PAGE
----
Color in Uzbekistan has deep cultural meaning. The traditional art of ikat weaving joyfully celebrates this connection with color. Traditional ikat patterns often use 4 to 8 different colors. Enjoy this mini-travelogue video (less than 1 minute) through the modern ikat world of the artisans of Uzbekistan. In these pandemic times, it's one of the best globetrotting adventures around. And you don't have to worry about masks, jet lag, or Zoom fatigue.
Aziz Murtazaev, the leader of Craft Studio IkatUz, provided this quick overview of the meaning of some of the most popular colors in Uzbek culture, from his home in Margilan, Uzbekistan:
"Green and blue colors are the most favorite colors in Uzbek culture. [NOTE: Check out the Uzbek flag at the beginning of the video.]
Green color is a symbol of nature, green flora. It is also the color, of Islam which is the dominant religion in Central Asia.
Blue color is associated with [the] blue sky, which symbolizes peace.
Purple is related to festive spring days and blossoming of fruit trees."
Aziz also generously provided all the photos of the ikat production process. You can see the artisans of Craft Studio IkatUz hard at work. These photos reflect only a few of the 37 different steps in producing one of our beautiful ikat scarves.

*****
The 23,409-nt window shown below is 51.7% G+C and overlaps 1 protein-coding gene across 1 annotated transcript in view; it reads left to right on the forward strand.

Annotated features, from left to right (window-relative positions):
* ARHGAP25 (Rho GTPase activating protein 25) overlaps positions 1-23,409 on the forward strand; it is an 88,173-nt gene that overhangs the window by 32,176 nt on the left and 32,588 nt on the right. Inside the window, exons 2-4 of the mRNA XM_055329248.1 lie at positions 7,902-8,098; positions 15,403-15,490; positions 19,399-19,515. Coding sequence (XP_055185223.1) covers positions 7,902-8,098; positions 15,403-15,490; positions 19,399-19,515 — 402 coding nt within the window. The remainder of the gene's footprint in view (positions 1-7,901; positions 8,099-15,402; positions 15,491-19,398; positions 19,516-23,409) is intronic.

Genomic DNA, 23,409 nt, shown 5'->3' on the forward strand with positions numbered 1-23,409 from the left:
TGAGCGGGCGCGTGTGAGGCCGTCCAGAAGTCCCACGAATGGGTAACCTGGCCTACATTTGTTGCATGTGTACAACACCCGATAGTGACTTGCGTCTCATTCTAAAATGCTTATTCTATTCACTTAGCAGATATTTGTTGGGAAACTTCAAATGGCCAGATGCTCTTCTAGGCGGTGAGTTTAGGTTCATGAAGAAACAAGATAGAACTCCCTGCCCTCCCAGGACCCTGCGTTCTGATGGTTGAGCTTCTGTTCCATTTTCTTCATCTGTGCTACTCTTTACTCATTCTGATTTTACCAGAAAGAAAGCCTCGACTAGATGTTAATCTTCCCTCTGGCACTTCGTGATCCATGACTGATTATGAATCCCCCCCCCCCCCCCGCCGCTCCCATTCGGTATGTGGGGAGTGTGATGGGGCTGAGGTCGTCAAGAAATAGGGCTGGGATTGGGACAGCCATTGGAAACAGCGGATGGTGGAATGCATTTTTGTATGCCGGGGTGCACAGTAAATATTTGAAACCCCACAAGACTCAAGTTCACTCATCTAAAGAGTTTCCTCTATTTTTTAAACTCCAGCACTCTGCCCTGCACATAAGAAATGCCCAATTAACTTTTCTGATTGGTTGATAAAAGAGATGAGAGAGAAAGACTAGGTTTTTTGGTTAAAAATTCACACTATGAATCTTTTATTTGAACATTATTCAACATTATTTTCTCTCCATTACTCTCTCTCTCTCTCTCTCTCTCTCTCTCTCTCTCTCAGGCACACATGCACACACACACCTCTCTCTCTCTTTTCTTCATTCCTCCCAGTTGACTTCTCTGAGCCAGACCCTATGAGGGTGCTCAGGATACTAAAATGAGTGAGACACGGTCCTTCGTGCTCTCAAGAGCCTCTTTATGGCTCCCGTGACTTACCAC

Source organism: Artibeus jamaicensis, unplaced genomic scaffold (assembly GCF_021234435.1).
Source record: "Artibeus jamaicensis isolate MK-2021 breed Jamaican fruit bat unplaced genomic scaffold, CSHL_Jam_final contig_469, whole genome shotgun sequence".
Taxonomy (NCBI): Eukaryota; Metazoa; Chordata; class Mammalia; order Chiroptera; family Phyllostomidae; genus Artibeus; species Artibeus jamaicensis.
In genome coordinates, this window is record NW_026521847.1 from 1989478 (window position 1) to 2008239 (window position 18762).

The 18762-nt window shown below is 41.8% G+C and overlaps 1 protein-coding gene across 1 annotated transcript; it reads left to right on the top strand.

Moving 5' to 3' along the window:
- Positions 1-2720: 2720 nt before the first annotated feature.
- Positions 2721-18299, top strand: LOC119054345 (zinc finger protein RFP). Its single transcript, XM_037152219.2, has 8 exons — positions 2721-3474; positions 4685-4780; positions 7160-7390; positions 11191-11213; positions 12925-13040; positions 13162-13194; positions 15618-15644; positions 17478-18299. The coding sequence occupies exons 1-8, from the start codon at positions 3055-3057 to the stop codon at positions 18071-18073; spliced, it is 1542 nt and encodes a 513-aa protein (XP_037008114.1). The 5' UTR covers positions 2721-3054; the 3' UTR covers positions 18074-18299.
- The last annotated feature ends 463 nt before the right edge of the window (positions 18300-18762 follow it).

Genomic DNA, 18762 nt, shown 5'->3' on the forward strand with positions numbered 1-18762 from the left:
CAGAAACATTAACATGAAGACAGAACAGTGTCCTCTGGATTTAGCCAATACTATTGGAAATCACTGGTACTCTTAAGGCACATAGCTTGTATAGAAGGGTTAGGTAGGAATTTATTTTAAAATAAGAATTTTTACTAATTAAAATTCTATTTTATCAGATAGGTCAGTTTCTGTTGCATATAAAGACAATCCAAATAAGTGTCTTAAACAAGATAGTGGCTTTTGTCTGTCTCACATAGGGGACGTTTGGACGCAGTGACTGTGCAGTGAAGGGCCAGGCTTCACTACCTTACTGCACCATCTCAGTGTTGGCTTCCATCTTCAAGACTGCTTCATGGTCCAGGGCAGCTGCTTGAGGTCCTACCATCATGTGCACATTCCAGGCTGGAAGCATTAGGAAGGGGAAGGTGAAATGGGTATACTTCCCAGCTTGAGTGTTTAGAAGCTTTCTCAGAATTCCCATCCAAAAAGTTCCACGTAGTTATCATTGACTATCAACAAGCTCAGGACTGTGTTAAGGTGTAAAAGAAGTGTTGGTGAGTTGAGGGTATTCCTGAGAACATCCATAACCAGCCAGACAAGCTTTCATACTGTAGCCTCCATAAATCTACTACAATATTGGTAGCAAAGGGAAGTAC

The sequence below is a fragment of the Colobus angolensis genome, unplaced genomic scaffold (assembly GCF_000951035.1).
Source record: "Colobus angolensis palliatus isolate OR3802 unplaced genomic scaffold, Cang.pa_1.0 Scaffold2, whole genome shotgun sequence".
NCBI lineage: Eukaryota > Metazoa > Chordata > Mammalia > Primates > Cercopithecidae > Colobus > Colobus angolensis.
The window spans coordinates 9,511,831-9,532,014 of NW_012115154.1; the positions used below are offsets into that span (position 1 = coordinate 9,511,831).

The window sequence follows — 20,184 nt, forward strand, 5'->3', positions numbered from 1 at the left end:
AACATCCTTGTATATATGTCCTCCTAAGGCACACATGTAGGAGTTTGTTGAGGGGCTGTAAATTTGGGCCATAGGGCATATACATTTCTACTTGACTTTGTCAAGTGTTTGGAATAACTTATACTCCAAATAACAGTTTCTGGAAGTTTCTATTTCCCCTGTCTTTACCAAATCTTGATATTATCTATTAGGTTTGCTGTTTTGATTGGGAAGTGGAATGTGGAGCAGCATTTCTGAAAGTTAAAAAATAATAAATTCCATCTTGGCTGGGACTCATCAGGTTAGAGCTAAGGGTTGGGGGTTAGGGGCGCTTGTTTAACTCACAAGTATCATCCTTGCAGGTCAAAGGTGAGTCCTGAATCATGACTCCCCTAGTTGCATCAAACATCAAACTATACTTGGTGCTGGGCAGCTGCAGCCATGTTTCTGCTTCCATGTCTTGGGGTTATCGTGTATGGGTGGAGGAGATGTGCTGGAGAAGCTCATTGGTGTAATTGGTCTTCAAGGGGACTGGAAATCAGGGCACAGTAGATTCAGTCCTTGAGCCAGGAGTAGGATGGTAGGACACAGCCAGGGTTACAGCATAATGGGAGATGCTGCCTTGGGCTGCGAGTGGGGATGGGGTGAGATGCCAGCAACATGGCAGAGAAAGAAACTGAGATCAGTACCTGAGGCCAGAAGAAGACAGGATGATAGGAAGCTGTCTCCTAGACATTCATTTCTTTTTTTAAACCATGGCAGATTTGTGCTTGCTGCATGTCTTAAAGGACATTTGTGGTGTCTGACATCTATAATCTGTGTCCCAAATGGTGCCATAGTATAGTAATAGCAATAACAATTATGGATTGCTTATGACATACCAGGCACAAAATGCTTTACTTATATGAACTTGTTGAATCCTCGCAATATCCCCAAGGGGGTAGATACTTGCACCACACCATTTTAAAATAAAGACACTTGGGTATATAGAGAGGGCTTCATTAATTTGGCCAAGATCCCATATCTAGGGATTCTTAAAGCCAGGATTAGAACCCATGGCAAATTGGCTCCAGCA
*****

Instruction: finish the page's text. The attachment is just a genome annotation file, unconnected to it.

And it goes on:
I’m usually not a huge archeology buff, and I tend to agree with my archeology friend’s assessment that archeologists spend too much time “guessing” what dead people were thinking. But my recent archeology adventures in Tajikistan did give me a new appreciation for the melding of history and culture in archeology. I also freely admit that the enthusiasm of the two archeologists in our 3 ‘Stans Tour group was contagious.
Our first archeological site in Tajikistan was . . .
Since this is Thanksgiving week in the US, I've been taking stock of the many things for which I'm grateful. (I keep a daily gratitude journal where I record five things I'm thankful for, which must be different from the five things noted the day before. This practice, recommended by my fantastic business coach Tania Vasallo, has helped me get through the craziness of the last few years.) My trip to the 'Stans in September and October ranks very high on the top 25 list of gratitude-inducing e...
I love food, but I’m not a true “foodie.” I rarely take photos of food for social media (though my daughter and I do exchange text photos of extra-indulgent desserts). I don’t collect recipes because I rarely cook these days. But food is such an integral part of any travel experience that I thought you would enjoy this “food tour” of Central Asia—incomplete as it may be.
The photos included in this blog are . . .